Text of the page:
Meghan Markle reportedly failed to get citizenship in the United Kingdom despite moving to London in 2017 to marry Prince Harry.

A report from Us Weekly cites that the Duchess of Sussex did not stay in the U.K. long enough to start the process of her British citizenship since she moved back to the United States with the Duke of Sussex in 2020.

Meghan needed to stay in the U.K. for a minimum of three years to facilitate her citizenship. She arrived in the country in 2017, as the Sussexes announced their engagement that November. The couple married in May 2018 but by late 2019, Meghan and Harry were in and out of the country until March 2020 when they permanently settled in California.

Insiders said that the Duke and Duchess of Sussex intend to set their roots in Santa Barbara, where they bought a mansion to raise their kids in the quiet neighborhood of Montecito. The source also said that Harry doesn't regret uprooting his life to start a new path with Meghan as they enjoy the freedom of deciding for themselves and earning their own keep, as opposed to being working royals.

But the couple hasn't left the U.S. since the pandemic, despite making a promise to Queen Elizabeth that they will spend half of their time in the U.K. Because of this, an immigration expert has warned Harry that he has to fix his status with the U.S. in the next nine months to avoid a legal problem.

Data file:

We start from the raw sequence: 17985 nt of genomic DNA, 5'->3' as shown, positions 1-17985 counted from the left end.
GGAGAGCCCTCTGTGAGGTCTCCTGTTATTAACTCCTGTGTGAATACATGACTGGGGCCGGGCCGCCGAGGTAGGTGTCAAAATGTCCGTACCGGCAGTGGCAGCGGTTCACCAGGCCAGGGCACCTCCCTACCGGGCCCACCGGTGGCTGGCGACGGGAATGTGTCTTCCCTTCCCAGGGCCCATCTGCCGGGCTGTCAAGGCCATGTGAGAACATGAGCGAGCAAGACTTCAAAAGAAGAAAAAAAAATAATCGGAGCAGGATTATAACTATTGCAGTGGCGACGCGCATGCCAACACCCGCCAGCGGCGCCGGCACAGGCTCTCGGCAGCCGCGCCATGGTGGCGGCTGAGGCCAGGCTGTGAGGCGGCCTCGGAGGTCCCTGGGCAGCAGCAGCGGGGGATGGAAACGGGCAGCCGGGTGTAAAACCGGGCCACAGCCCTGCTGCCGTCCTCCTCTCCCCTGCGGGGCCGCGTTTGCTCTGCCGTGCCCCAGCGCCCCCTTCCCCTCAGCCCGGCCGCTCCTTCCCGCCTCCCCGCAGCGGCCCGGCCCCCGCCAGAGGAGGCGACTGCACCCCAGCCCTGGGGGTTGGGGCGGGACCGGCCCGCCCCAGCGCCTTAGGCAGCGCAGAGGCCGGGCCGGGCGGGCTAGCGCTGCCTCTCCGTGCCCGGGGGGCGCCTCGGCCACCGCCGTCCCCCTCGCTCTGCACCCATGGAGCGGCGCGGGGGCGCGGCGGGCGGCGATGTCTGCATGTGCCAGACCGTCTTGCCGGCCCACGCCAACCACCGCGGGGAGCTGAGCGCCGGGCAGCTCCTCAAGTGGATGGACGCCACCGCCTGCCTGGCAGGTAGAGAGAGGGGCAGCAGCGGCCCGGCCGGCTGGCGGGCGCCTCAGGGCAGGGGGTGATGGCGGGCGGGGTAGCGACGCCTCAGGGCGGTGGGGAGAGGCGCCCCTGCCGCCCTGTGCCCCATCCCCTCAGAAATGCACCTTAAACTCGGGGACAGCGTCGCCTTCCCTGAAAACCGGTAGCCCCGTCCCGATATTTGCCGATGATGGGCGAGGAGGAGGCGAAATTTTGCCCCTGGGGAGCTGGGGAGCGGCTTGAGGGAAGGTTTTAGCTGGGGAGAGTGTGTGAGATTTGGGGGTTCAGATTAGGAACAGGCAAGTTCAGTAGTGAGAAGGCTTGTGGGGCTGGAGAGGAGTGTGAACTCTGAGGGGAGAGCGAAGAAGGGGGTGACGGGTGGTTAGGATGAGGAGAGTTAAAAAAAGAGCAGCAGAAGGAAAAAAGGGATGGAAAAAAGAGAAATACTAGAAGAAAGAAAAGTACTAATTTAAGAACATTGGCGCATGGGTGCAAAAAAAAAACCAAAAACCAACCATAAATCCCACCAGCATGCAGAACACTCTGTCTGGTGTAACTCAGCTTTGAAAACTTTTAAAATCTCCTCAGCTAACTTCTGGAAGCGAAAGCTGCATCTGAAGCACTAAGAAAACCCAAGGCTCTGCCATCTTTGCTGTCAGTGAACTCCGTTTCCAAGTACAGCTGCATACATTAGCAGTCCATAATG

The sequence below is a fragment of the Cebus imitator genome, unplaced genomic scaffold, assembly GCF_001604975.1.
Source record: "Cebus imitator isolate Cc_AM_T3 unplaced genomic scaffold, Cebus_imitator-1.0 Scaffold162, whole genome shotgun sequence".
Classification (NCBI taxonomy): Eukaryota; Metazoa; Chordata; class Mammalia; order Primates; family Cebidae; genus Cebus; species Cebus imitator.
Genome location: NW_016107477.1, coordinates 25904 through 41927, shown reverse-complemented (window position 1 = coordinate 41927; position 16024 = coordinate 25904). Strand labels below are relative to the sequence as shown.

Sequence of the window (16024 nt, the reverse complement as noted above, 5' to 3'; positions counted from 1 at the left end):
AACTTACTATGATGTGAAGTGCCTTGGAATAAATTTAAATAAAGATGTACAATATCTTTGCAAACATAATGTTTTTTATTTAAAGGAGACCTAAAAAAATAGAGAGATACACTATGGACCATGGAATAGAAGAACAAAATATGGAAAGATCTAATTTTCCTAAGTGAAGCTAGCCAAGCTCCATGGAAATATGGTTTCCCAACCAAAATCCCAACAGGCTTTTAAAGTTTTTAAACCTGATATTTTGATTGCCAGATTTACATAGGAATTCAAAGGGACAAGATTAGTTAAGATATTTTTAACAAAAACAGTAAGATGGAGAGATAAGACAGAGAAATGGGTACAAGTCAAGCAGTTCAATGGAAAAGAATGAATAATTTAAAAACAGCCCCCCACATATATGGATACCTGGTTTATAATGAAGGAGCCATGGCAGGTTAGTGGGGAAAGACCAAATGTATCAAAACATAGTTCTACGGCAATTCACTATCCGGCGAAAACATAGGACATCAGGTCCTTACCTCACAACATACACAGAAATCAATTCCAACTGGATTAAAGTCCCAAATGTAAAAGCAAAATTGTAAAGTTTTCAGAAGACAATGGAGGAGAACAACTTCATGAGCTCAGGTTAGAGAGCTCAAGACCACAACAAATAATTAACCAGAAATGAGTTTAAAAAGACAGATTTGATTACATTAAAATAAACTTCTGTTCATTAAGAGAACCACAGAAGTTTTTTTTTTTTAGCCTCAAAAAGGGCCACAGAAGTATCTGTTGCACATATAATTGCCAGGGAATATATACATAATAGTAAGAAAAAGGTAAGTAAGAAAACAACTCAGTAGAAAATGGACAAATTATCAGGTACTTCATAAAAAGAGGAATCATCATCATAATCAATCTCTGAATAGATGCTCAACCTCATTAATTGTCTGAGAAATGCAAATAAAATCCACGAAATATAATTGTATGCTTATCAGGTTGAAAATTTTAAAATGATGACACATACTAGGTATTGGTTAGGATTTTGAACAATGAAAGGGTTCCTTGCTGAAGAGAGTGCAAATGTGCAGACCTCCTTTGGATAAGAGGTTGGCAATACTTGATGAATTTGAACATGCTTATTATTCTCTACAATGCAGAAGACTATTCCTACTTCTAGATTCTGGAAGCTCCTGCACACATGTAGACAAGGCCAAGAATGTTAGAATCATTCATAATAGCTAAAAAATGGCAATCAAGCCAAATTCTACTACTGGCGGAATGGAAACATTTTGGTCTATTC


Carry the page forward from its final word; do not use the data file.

In an interview with Daily Star, David Lesperance said that foreigners "trapped" in the U.S. due to the pandemic crisis has had some relief from the IRS in the past year. However, the clock will run out on them, including the Duke of Sussex, by late summer.

Lesperance said that Harry has likely gotten advice from his lawyers about his situation as a British diplomat with an A-1 visa. But since he's no longer a working member of the royal family, he'll eventually lose this option. The expert said that Harry should fix his status sooner rather than later or face a huge tax bill from the American government.

This was also the warning of tax lawyer David Holtz after Harry reached his 183rd in the U.S. last year. On top of the U.S. federal taxes, the Duke of Sussex will also need to pay his California taxes.

In April 2020, royal sources told The Times that Harry will not apply for dual citizenship or an American green card as he will have to give up his allegiance to the Queen. If his visa as a British diplomat expires, Harry could still apply for an O-1 classification meant for individuals with "very high level of accomplishment" in their field of expertise.